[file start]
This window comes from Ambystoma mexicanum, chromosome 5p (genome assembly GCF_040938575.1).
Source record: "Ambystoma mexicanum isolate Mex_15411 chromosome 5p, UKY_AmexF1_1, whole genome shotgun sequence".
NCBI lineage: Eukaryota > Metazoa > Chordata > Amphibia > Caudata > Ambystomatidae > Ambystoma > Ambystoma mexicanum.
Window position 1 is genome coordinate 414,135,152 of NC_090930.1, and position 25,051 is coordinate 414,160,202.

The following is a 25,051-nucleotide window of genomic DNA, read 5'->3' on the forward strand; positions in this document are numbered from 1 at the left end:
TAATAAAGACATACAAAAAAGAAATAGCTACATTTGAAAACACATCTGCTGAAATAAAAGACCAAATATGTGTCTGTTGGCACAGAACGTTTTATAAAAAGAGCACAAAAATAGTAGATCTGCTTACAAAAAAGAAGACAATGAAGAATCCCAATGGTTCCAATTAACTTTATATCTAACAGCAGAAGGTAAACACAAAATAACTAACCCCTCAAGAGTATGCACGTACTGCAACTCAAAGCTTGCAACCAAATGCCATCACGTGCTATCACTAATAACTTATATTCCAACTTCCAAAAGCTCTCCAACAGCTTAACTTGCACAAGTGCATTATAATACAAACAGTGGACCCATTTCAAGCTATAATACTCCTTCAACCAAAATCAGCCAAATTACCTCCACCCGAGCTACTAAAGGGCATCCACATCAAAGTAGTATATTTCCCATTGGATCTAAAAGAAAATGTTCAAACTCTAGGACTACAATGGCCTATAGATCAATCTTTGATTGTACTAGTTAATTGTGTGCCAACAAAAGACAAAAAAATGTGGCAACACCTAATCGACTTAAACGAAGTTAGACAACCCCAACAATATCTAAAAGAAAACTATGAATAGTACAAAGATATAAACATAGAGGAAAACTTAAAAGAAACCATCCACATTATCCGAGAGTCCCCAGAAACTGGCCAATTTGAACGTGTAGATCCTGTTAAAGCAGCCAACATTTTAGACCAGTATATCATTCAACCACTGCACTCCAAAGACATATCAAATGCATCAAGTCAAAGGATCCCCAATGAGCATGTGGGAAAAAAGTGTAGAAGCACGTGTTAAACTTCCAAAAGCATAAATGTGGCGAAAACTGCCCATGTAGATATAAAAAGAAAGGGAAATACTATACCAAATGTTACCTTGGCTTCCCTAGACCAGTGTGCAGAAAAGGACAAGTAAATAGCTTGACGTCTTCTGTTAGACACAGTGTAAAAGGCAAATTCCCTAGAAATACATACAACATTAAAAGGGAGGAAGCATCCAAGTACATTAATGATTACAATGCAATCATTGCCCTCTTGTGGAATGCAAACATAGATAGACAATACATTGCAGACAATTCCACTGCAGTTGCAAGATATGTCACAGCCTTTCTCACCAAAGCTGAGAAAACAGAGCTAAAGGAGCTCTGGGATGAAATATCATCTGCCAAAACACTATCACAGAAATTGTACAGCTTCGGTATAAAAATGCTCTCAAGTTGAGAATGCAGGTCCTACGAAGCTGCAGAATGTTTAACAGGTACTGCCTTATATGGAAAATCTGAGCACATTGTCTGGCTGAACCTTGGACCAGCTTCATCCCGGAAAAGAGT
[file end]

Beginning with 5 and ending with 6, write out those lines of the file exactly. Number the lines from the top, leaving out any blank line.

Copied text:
The following is a 25,051-nucleotide window of genomic DNA, read 5'->3' on the forward strand; positions in this document are numbered from 1 at the left end:
TAATAAAGACATACAAAAAAGAAATAGCTACATTTGAAAACACATCTGCTGAAATAAAAGACCAAATATGTGTCTGTTGGCACAGAACGTTTTATAAAAAGAGCACAAAAATAGTAGATCTGCTTACAAAAAAGAAGACAATGAAGAATCCCAATGGTTCCAATTAACTTTATATCTAACAGCAGAAGGTAAACACAAAATAACTAACCCCTCAAGAGTATGCACGTACTGCAACTCAAAGCTTGCAACCAAATGCCATCACGTGCTATCACTAATAACTTATATTCCAACTTCCAAAAGCTCTCCAACAGCTTAACTTGCACAAGTGCATTATAATACAAACAGTGGACCCATTTCAAGCTATAATACTCCTTCAACCAAAATCAGCCAAATTACCTCCACCCGAGCTACTAAAGGGCATCCACATCAAAGTAGTATATTTCCCATTGGATCTAAAAGAAAATGTTCAAACTCTAGGACTACAATGGCCTATAGATCAATCTTTGATTGTACTAGTTAATTGTGTGCCAACAAAAGACAAAAAAATGTGGCAACACCTAATCGACTTAAACGAAGTTAGACAACCCCAACAATATCTAAAAGAAAACTATGAATAGTACAAAGATATAAACATAGAGGAAAACTTAAAAGAAACCATCCACATTATCCGAGAGTCCCCAGAAACTGGCCAATTTGAACGTGTAGATCCTGTTAAAGCAGCCAACATTTTAGACCAGTATATCATTCAACCACTGCACTCCAAAGACATATCAAATGCATCAAGTCAAAGGATCCCCAATGAGCATGTGGGAAAAAAGTGTAGAAGCACGTGTTAAACTTCCAAAAGCATAAATGTGGCGAAAACTGCCCATGTAGATATAAAAAGAAAGGGAAATACTATACCAAATGTTACCTTGGCTTCCCTAGACCAGTGTGCAGAAAAGGACAAGTAAATAGCTTGACGTCTTCTGTTAGACACAGTGTAAAAGGCAAATTCCCTAGAAATACATACAACATTAAAAGGGAGGAAGCATCCAAGTACATTAATGATTACAATGCAATCATTGCCCTCTTGTGGAATGCAAACATAGATAGACAATACATTGCAGACAATTCCACTGCAGTTGCAAGATATGTCACAGCCTTTCTCACCAAAGCTGAGAAAACAGAGCTAAAGGAGCTCTGGGATGAAATATCATCTGCCAAAACACTATCACAGAAATTGTACAGCTTCGGTATAAAAATGCTCTCAAGTTGAGAATGCAGGTCCTACGAAGCTGCAGAATGTTTAACAGGTACTGCCTTATATGGAAAATCTGAGCACATTGTCTGGCTGAACCTTGGACCAGCTTCATCCCGGAAAAGAGT